Aerial Cinematography has taken the world by surprise. It has completely changed the way we film from the sky. Even entry level filmmakers can afford it now more than ever! How?
DJI has practically removed the barriers to entry when it comes to aerial video and photography, but for now, we will just focus on video.
When DJI released their first drone, The Phantom, it excited people. No one had ever seen a drone under $1,000 that could take videos with a Go Pro. It was easy and simple to operate; well, once you got the hang of it. If the footage was stabilized in post production, the result would be great.
Then DJI brought out the Phantom 2 and 3 series and that changed things. They came up with Intelligent modes that would make the drone follow a person or fly in a circle around a specified object without someone operating from the remote. Proving ingenuity, these drones even have GPS that will lead the quad copter back home if the connection to the remote was lost. GPS is also required for the Intelligent modes.
In addition, their biggest release of their drones is the Inspire 1 (shown in picture above). It has the ability to point the camera a full 360 degrees in a full circle, independently. Utilizing the advantage of the use of two operators, one can position the drone, and the other can be dedicated to picture quality, image and direction of where the camera points. Even though you can comfortably use one operator, you could achieve more dynamic shots with two.
Achieving a spectacular result is much cheaper these days with a quad copter. A very useful technique is to shoot towards the sun. In many cases, this would not be the best thing, due to the brightness of the sun makes everything a silhouette. But if the camera has manual controls, exposure can be set accordingly. This will create a more dynamic feel, a more pleasing look, and a more professional appearance.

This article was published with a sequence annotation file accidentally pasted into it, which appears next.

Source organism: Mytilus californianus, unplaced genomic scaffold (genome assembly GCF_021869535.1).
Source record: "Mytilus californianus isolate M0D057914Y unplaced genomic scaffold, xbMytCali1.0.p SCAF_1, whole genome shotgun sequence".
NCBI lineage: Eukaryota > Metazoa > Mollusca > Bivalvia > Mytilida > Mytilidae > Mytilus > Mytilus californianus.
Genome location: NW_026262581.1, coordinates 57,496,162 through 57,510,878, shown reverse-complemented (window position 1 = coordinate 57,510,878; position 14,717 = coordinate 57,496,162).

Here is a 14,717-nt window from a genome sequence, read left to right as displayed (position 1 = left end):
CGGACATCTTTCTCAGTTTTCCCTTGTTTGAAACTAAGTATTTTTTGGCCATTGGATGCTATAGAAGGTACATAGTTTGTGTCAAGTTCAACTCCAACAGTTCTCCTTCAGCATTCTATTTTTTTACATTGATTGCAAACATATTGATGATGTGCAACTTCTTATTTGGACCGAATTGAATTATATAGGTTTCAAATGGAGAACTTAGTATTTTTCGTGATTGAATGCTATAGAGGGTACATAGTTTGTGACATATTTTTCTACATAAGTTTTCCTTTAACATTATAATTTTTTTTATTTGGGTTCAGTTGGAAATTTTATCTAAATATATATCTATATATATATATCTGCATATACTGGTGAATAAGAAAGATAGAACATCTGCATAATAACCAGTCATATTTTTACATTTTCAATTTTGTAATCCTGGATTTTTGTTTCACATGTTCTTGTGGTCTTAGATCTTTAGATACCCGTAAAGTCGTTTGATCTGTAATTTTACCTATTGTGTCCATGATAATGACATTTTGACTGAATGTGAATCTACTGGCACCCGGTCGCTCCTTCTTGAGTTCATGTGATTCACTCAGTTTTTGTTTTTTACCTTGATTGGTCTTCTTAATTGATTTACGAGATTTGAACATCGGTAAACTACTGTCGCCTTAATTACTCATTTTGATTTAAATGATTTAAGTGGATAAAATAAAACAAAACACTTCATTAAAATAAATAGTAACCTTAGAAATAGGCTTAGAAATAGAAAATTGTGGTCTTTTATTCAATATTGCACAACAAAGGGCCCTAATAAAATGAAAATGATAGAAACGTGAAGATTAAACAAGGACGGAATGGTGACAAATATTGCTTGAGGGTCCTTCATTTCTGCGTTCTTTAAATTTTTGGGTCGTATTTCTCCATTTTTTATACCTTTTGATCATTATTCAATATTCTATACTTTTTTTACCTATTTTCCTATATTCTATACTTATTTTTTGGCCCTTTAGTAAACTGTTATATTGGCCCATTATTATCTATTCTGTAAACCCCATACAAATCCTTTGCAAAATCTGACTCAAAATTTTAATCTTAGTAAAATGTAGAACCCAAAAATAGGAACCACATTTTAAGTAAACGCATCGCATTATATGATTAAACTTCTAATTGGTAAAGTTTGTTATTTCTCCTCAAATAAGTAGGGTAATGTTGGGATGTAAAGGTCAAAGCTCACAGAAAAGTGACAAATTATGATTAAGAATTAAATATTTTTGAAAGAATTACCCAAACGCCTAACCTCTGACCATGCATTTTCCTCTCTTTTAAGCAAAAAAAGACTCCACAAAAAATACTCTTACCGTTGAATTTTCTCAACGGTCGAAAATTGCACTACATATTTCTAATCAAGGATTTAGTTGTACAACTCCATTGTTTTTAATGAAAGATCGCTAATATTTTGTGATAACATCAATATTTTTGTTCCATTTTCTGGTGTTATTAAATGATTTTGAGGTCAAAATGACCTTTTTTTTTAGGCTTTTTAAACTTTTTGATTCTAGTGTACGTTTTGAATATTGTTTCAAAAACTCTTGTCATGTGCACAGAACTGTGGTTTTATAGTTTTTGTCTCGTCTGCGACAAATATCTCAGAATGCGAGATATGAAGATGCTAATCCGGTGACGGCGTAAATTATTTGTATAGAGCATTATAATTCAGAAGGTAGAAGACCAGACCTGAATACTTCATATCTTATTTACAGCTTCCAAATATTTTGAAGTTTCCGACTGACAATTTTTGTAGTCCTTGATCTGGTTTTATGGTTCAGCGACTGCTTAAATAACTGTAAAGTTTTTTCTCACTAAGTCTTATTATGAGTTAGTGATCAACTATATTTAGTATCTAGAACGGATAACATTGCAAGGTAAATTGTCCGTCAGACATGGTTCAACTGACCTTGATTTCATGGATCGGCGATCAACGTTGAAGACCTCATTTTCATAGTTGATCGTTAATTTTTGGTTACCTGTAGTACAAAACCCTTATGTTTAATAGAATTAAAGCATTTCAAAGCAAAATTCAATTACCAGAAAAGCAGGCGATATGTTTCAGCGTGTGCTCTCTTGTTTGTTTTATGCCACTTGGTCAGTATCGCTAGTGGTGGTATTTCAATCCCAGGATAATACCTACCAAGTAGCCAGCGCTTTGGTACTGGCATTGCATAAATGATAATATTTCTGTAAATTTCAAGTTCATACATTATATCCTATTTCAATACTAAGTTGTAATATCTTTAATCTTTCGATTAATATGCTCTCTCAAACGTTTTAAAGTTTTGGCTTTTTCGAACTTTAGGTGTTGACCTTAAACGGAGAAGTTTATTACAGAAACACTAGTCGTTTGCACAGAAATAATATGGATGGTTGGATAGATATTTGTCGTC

Another tip would be, shoot in 4K. This ultra HD is a useful resolution to shoot in; you have a huge amount of detail to work with when you capture video from the sky. The use of more pixels in the shots would greatly increase flexibility. Due to the detail of the landscape, it's almost necessary to shoot in 4K to get a clear image.
Flying as close to objects as possible will captivate your viewers. Making this work however, is a challenge. Obviously, I have tried this and have crashed my drone a few times, but thankfully, my drone just keeps going. Investing time is important to master this way of flying, especially if your drone costs $3,000.
Taking flight at high altitudes will also be a very good idea. Since their beginning, People have always wanted to see things from up high in the sky. Videos such as these from way up high just have that beautiful feel that we long for. This is how I feel when I watch my flights. But, it is probably a good idea to keep the drone within sight. I have sent my drone so high, I could barely see it and I had no idea what it was doing. Due to the large distance between the drone and myself, it would take a long time to react because it was too far to see.
For a beginner, it is probably best to buy a $20 toy drone to get practice on how they handle and behave; that way, you don't crash your last year of savings.
Take a look at more very useful aerial cinematography tips: